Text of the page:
In October, basketball fans watched the Boston Celtics to see the Houdini-like passes coming from point guard Rajon Rondo, usually to a teammate who would fumble the ball out of bounds. He was then traded in December, so fans focused their attention on Jeff Green, the team’s new leader. He was then traded in January, and the Celtics’ fans resorted to, “At least we have Sully!” Jared Sullinger then went down for the season with an injury.
It was looking like a season with no hope, aside from this summer’s NBA draft lottery. The team was over stacked with guards and had no veterans playing valuable minutes. They even had Gerald Wallace and his $10 million salary glued to the bench. Where were the Celtics going as a franchise?
Enter, Isaiah Thomas.
As the trade deadline neared, Celtics’ President Danny Ainge pulled off a move that made fans in Boston wonder if this was a “tanking season” anymore. Adding to the list of young guards on the roster, Boston brought in Isaiah Thomas from the Phoenix Suns. A 5’9”, 26 year old ball handler who has the guts to take the big shots, but also the sense to make plays with teammates.
Since that trade, Thomas has come off the bench in an important role that the team was missing. This is exactly what Danny Ainge needed to give this fan-base; a reason to watch. Through the first seven games of this new line-up he has averaged 20.1 points per game and earned Eastern Conference Player of the Week honors this past Monday. He has given the team a boost of energy, while invigorating the fans. Guards Avery Bradley and Marcus Smart are free to play first-team minutes, take big shots, and do what they do best, play defense on the best 1’s and 2’s in the NBA. The Boston Celtics are 4-3 with this new roster, with two of the losses coming to arguably the best teams in the league right now, Cleveland and Golden State. They are playing good defense and scoring plenty without a top level talent.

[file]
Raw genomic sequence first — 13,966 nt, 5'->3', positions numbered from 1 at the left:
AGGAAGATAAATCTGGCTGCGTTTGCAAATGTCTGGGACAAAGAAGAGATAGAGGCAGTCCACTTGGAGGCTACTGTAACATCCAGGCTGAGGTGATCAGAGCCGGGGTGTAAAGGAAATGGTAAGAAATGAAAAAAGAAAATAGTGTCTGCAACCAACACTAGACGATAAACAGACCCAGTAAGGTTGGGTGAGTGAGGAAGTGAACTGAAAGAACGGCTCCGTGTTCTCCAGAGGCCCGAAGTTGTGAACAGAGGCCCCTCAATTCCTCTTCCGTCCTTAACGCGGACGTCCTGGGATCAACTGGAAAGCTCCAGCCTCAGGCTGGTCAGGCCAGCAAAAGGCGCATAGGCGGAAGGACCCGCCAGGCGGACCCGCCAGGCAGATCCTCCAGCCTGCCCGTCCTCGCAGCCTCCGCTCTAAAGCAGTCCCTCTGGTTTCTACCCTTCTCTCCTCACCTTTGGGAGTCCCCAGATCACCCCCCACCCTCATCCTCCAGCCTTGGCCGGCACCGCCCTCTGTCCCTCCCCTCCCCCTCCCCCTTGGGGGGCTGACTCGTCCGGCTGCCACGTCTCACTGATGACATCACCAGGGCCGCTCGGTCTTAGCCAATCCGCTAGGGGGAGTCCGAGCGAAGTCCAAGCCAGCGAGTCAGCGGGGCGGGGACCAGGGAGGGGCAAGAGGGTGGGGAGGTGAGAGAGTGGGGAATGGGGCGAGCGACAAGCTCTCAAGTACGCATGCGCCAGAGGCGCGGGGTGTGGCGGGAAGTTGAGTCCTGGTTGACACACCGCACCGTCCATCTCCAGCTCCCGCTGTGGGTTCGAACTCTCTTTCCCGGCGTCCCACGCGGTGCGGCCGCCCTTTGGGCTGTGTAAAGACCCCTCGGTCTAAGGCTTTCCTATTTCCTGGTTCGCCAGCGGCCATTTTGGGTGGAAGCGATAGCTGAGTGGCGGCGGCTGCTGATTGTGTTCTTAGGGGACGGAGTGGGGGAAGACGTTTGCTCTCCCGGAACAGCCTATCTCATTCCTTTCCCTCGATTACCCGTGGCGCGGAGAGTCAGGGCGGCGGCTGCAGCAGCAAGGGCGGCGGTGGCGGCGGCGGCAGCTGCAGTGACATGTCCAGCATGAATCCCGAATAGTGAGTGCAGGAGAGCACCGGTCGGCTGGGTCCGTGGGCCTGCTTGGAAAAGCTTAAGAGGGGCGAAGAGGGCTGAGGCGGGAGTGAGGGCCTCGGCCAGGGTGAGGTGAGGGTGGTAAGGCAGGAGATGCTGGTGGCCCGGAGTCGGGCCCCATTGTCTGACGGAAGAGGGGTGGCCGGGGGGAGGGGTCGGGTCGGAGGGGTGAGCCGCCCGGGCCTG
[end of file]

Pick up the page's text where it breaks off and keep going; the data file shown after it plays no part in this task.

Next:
Without the stress of playing with Rondo, the team has played a more aggressive style of offense. Consider this, Rajon Rondo, the team’s then starting point guard, averaged less than 2 free-throw attempts per contest, while only making 33% on the season. The team’s current back up guard Isaiah Thomas is averaging 7 attempts per game and landing a team high 87.3%. When the guards are driving to the hoop, it opens up looks for the perimeter shooters and it causes opposing big men to pick up quick fouls.
Rondo was a pass-first point guard, almost to a fault. The consistent description of him around Boston was that he was “Selfishly unselfish.” It was expected as a defender to give him a little extra room to force him to shoot, but Rondo being Rondo, still found a way to throw the ball behind his back or through his legs to a teammate. His game was to pile as many assists in four quarters of basketball as possible. The points came if they were there, but assists were the priority. Rondo was a great player in his time in Boston, don’t get me wrong, but he might be just that, only another player. Not a leader, not a scorer, just a player.
When the Boston Celtics played the Cleveland Cavilers this week, fans tuned in expecting to see the Celtics pick up an important win against a former division rival on the road. The game was over faster than it would take to reread that sentence, as LeBron James was vintage, putting the game out of reach early. We should have expected that, right? No Rondo, no Green and no Sullinger. It is a skeleton crew of what the depth chart looked like in August, so why did fans expect anything less than a double-digit loss? It’s because the combined excitement behind new comers Thomas and Jae Crowder, with the new life breathed into Brandon Bass and Avery Bradley, have this team capable of winning on any night. Last Sunday they led the NBA’s best team, the Golden State Warriors, for 46 minutes, before loosing in the final seconds. In Boston, we expected them to close that game out and win the game. Where there wasn’t any hope before, now there are expectations. Fans believe this team should make the playoffs, and now anything short of at least an 8th seed will be a disappointment.
While the Celtics may or may not make the playoffs, it likely won’t be a long post-season. It is nice, however, to be scoreboard watching again in Boston. In what started to be another season of disappointment, highlighted by trades and injuries, has now filled out with expectations. Whether those are real or not, it’s fun to watch the Boston Celtics again.
Follow Pat Sullivan on Twitter: @_PatSullivan_
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